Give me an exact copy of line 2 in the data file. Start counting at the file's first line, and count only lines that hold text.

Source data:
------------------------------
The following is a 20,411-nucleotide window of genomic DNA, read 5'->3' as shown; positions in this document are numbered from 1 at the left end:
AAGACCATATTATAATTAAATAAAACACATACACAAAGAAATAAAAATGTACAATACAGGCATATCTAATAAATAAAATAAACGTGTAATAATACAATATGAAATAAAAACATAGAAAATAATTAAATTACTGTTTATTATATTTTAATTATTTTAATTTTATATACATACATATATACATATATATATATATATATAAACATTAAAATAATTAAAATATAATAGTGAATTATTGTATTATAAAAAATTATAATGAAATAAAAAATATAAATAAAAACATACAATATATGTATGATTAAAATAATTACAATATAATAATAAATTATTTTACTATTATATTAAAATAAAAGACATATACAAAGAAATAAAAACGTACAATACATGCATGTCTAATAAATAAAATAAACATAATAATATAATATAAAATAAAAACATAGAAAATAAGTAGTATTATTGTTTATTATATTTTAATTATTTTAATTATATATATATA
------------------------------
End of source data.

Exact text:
AAGACCATATTATAATTAAATAAAACACATACACAAAGAAATAAAAATGTACAATACAGGCATATCTAATAAATAAAATAAACGTGTAATAATACAATATGAAATAAAAACATAGAAAATAATTAAATTACTGTTTATTATATTTTAATTATTTTAATTTTATATACATACATATATACATATATATATATATATATAAACATTAAAATAATTAAAATATAATAGTGAATTATTGTATTATAAAAAATTATAATGAAATAAAAAATATAAATAAAAACATACAATATATGTATGATTAAAATAATTACAATATAATAATAAATTATTTTACTATTATATTAAAATAAAAGACATATACAAAGAAATAAAAACGTACAATACATGCATGTCTAATAAATAAAATAAACATAATAATATAATATAAAATAAAAACATAGAAAATAAGTAGTATTATTGTTTATTATATTTTAATTATTTTAATTATATATATATA